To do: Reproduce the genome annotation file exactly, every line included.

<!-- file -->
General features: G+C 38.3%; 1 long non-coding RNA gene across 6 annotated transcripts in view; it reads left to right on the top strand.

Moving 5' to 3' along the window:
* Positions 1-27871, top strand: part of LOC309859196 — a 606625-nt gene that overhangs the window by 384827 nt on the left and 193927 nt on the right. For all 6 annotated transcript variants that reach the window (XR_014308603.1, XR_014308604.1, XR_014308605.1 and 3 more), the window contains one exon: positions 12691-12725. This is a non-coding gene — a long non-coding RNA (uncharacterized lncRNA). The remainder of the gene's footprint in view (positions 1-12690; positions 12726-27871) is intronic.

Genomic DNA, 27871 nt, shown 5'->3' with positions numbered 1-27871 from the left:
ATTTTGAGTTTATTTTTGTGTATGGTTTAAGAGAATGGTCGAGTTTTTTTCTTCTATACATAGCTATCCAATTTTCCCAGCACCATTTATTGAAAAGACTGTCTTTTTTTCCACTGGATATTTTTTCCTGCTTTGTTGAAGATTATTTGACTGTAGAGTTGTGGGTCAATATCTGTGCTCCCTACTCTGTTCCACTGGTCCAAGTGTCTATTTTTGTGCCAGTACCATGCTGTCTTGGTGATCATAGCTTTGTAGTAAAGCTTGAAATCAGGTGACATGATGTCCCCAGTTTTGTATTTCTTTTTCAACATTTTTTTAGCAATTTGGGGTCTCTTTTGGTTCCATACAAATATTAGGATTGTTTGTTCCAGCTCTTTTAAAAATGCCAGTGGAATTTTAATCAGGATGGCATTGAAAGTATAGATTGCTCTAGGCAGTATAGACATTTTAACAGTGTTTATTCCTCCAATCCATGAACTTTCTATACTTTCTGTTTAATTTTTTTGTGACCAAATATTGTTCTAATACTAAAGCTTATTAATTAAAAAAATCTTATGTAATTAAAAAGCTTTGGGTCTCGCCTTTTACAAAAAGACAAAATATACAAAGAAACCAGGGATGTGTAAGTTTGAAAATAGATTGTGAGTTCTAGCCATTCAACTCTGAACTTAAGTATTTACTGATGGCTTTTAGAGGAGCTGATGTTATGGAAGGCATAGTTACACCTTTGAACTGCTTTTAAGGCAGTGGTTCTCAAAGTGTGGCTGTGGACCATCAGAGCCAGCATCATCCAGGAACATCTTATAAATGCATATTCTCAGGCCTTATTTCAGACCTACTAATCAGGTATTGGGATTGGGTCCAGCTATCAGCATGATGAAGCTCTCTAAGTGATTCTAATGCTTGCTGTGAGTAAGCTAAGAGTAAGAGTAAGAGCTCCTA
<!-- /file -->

General features: G+C 38.3%; 1 long non-coding RNA gene across 6 annotated transcripts in view; it reads left to right on the top strand.

Moving 5' to 3' along the window:
* Positions 1-27871, top strand: part of LOC309859196 — a 606625-nt gene that overhangs the window by 384827 nt on the left and 193927 nt on the right. For all 6 annotated transcript variants that reach the window (XR_014308603.1, XR_014308604.1, XR_014308605.1 and 3 more), the window contains one exon: positions 12691-12725. This is a non-coding gene — a long non-coding RNA (uncharacterized lncRNA). The remainder of the gene's footprint in view (positions 1-12690; positions 12726-27871) is intronic.

Genomic DNA, 27871 nt, shown 5'->3' with positions numbered 1-27871 from the left:
ATTTTGAGTTTATTTTTGTGTATGGTTTAAGAGAATGGTCGAGTTTTTTTCTTCTATACATAGCTATCCAATTTTCCCAGCACCATTTATTGAAAAGACTGTCTTTTTTTCCACTGGATATTTTTTCCTGCTTTGTTGAAGATTATTTGACTGTAGAGTTGTGGGTCAATATCTGTGCTCCCTACTCTGTTCCACTGGTCCAAGTGTCTATTTTTGTGCCAGTACCATGCTGTCTTGGTGATCATAGCTTTGTAGTAAAGCTTGAAATCAGGTGACATGATGTCCCCAGTTTTGTATTTCTTTTTCAACATTTTTTTAGCAATTTGGGGTCTCTTTTGGTTCCATACAAATATTAGGATTGTTTGTTCCAGCTCTTTTAAAAATGCCAGTGGAATTTTAATCAGGATGGCATTGAAAGTATAGATTGCTCTAGGCAGTATAGACATTTTAACAGTGTTTATTCCTCCAATCCATGAACTTTCTATACTTTCTGTTTAATTTTTTTGTGACCAAATATTGTTCTAATACTAAAGCTTATTAATTAAAAAAATCTTATGTAATTAAAAAGCTTTGGGTCTCGCCTTTTACAAAAAGACAAAATATACAAAGAAACCAGGGATGTGTAAGTTTGAAAATAGATTGTGAGTTCTAGCCATTCAACTCTGAACTTAAGTATTTACTGATGGCTTTTAGAGGAGCTGATGTTATGGAAGGCATAGTTACACCTTTGAACTGCTTTTAAGGCAGTGGTTCTCAAAGTGTGGCTGTGGACCATCAGAGCCAGCATCATCCAGGAACATCTTATAAATGCATATTCTCAGGCCTTATTTCAGACCTACTAATCAGGTATTGGGATTGGGTCCAGCTATCAGCATGATGAAGCTCTCTAAGTGATTCTAATGCTTGCTGTGAGTAAGCTAAGAGTAAGAGTAAGAGCTCCTA